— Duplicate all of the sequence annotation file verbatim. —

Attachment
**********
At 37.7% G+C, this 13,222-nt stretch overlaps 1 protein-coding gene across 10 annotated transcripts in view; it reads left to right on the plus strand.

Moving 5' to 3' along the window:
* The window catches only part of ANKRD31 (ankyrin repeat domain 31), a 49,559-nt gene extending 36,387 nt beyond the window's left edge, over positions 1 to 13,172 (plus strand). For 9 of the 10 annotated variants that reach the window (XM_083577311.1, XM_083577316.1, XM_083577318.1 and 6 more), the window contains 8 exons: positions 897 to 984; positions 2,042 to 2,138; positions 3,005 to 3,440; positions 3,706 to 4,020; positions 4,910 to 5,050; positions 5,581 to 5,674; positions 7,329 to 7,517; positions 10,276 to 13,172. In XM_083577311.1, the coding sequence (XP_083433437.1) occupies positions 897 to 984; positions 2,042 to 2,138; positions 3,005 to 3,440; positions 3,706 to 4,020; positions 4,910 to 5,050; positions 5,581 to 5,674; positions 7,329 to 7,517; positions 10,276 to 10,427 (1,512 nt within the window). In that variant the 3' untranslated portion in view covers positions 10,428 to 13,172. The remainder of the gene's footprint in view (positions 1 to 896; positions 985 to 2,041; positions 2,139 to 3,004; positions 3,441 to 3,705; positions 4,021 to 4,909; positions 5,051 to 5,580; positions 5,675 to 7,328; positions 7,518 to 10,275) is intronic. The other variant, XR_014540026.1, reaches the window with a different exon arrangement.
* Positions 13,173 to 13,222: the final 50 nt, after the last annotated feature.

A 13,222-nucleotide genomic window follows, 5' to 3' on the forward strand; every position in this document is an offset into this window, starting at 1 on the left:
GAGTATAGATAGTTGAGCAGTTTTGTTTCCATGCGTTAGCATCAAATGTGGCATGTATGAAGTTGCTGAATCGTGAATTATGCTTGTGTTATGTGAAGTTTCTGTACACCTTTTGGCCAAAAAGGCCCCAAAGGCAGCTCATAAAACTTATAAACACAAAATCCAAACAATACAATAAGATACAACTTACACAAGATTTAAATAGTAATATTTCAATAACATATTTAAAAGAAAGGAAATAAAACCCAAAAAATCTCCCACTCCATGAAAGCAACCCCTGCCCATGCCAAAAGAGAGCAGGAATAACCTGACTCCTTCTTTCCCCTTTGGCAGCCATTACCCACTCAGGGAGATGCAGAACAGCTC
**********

At 37.7% G+C, this 13,222-nt stretch overlaps 1 protein-coding gene across 10 annotated transcripts in view; it reads left to right on the plus strand.

Moving 5' to 3' along the window:
* The window catches only part of ANKRD31 (ankyrin repeat domain 31), a 49,559-nt gene extending 36,387 nt beyond the window's left edge, over positions 1 to 13,172 (plus strand). For 9 of the 10 annotated variants that reach the window (XM_083577311.1, XM_083577316.1, XM_083577318.1 and 6 more), the window contains 8 exons: positions 897 to 984; positions 2,042 to 2,138; positions 3,005 to 3,440; positions 3,706 to 4,020; positions 4,910 to 5,050; positions 5,581 to 5,674; positions 7,329 to 7,517; positions 10,276 to 13,172. In XM_083577311.1, the coding sequence (XP_083433437.1) occupies positions 897 to 984; positions 2,042 to 2,138; positions 3,005 to 3,440; positions 3,706 to 4,020; positions 4,910 to 5,050; positions 5,581 to 5,674; positions 7,329 to 7,517; positions 10,276 to 10,427 (1,512 nt within the window). In that variant the 3' untranslated portion in view covers positions 10,428 to 13,172. The remainder of the gene's footprint in view (positions 1 to 896; positions 985 to 2,041; positions 2,139 to 3,004; positions 3,441 to 3,705; positions 4,021 to 4,909; positions 5,051 to 5,580; positions 5,675 to 7,328; positions 7,518 to 10,275) is intronic. The other variant, XR_014540026.1, reaches the window with a different exon arrangement.
* Positions 13,173 to 13,222: the final 50 nt, after the last annotated feature.

A 13,222-nucleotide genomic window follows, 5' to 3' on the forward strand; every position in this document is an offset into this window, starting at 1 on the left:
GAGTATAGATAGTTGAGCAGTTTTGTTTCCATGCGTTAGCATCAAATGTGGCATGTATGAAGTTGCTGAATCGTGAATTATGCTTGTGTTATGTGAAGTTTCTGTACACCTTTTGGCCAAAAAGGCCCCAAAGGCAGCTCATAAAACTTATAAACACAAAATCCAAACAATACAATAAGATACAACTTACACAAGATTTAAATAGTAATATTTCAATAACATATTTAAAAGAAAGGAAATAAAACCCAAAAAATCTCCCACTCCATGAAAGCAACCCCTGCCCATGCCAAAAGAGAGCAGGAATAACCTGACTCCTTCTTTCCCCTTTGGCAGCCATTACCCACTCAGGGAGATGCAGAACAGCTC